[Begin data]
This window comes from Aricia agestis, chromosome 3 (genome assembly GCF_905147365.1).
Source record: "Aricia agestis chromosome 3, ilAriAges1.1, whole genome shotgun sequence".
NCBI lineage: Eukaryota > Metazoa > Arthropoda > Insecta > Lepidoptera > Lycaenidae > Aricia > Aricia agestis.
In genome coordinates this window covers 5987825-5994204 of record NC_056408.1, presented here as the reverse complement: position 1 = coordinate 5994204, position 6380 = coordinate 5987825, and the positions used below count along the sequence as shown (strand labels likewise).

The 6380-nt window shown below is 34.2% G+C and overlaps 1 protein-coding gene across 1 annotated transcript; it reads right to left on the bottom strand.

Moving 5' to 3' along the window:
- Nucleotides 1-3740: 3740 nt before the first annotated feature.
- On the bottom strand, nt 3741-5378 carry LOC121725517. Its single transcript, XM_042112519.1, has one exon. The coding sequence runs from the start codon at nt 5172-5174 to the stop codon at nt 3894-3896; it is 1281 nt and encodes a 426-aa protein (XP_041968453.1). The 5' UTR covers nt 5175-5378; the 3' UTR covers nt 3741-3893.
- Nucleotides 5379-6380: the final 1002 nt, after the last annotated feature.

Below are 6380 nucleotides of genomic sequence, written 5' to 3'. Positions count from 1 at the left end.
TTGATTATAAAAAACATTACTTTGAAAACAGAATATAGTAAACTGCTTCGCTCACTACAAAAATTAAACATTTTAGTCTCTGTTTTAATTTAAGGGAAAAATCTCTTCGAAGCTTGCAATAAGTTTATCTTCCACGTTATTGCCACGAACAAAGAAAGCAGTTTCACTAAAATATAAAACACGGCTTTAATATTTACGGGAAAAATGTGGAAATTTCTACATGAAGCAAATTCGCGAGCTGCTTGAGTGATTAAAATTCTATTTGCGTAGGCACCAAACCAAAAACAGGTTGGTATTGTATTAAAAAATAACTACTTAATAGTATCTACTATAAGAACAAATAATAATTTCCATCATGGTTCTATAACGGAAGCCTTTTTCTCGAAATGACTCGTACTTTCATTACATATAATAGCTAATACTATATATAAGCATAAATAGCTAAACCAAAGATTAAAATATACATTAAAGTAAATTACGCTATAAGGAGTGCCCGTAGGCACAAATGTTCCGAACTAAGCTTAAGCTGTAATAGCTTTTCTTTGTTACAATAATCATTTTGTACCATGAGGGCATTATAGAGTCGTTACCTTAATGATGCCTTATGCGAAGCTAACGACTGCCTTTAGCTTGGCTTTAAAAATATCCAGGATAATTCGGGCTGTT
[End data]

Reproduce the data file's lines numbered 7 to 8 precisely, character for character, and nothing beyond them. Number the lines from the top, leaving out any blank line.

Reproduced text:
- Nucleotides 1-3740: 3740 nt before the first annotated feature.
- On the bottom strand, nt 3741-5378 carry LOC121725517. Its single transcript, XM_042112519.1, has one exon. The coding sequence runs from the start codon at nt 5172-5174 to the stop codon at nt 3894-3896; it is 1281 nt and encodes a 426-aa protein (XP_041968453.1). The 5' UTR covers nt 5175-5378; the 3' UTR covers nt 3741-3893.